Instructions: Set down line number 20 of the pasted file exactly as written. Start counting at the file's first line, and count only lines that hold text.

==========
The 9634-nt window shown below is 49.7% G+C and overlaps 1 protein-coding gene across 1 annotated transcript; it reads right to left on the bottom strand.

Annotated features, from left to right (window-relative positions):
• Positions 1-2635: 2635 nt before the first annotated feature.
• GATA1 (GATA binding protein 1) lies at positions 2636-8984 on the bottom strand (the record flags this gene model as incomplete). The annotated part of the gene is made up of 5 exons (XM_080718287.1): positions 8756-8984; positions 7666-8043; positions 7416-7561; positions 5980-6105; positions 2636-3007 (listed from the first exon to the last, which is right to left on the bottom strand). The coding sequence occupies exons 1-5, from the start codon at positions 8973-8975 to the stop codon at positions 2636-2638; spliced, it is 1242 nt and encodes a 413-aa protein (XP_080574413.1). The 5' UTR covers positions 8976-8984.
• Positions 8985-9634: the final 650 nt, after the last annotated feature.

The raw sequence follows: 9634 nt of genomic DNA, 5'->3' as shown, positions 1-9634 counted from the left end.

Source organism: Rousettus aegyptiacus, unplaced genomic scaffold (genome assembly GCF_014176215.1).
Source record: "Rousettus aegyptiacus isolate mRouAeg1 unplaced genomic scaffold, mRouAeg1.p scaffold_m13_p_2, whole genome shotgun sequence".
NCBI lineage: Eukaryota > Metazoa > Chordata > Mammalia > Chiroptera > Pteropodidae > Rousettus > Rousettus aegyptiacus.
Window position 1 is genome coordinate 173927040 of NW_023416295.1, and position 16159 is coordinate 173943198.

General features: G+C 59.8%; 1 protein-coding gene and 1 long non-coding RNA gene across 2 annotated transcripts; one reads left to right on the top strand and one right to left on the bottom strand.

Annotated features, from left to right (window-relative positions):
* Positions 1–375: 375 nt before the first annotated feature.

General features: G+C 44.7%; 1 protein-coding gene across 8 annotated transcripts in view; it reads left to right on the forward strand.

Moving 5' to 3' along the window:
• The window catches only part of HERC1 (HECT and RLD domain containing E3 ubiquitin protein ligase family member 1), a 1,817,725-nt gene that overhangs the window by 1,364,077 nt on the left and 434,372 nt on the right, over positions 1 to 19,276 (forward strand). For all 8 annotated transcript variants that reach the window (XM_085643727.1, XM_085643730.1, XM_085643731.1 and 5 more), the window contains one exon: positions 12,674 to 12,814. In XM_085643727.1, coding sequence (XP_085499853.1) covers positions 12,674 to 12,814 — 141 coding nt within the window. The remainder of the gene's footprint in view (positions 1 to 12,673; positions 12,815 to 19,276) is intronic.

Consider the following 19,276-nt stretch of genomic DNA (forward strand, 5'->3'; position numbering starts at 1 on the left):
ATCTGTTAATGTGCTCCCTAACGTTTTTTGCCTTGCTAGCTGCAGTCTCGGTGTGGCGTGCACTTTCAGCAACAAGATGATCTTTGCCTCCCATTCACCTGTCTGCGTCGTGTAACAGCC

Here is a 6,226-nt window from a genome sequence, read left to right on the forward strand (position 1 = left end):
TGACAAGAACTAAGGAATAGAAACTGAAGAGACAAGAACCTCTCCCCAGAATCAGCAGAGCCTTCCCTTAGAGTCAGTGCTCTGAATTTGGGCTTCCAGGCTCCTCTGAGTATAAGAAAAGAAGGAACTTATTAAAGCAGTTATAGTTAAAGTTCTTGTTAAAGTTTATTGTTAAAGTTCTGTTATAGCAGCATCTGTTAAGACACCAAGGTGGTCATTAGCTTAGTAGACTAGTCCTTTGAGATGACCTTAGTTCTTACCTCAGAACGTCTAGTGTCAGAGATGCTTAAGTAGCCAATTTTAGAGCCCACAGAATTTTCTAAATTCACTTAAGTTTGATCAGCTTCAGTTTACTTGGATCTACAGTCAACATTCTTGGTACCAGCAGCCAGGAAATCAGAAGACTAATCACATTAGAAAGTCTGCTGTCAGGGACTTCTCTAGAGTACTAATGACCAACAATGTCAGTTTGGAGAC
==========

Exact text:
TGACAAGAACTAAGGAATAGAAACTGAAGAGACAAGAACCTCTCCCCAGAATCAGCAGAGCCTTCCCTTAGAGTCAGTGCTCTGAATTTGGGCTTCCAGGCTCCTCTGAGTATAAGAAAAGAAGGAACTTATTAAAGCAGTTATAGTTAAAGTTCTTGTTAAAGTTTATTGTTAAAGTTCTGTTATAGCAGCATCTGTTAAGACACCAAGGTGGTCATTAGCTTAGTAGACTAGTCCTTTGAGATGACCTTAGTTCTTACCTCAGAACGTCTAGTGTCAGAGATGCTTAAGTAGCCAATTTTAGAGCCCACAGAATTTTCTAAATTCACTTAAGTTTGATCAGCTTCAGTTTACTTGGATCTACAGTCAACATTCTTGGTACCAGCAGCCAGGAAATCAGAAGACTAATCACATTAGAAAGTCTGCTGTCAGGGACTTCTCTAGAGTACTAATGACCAACAATGTCAGTTTGGAGAC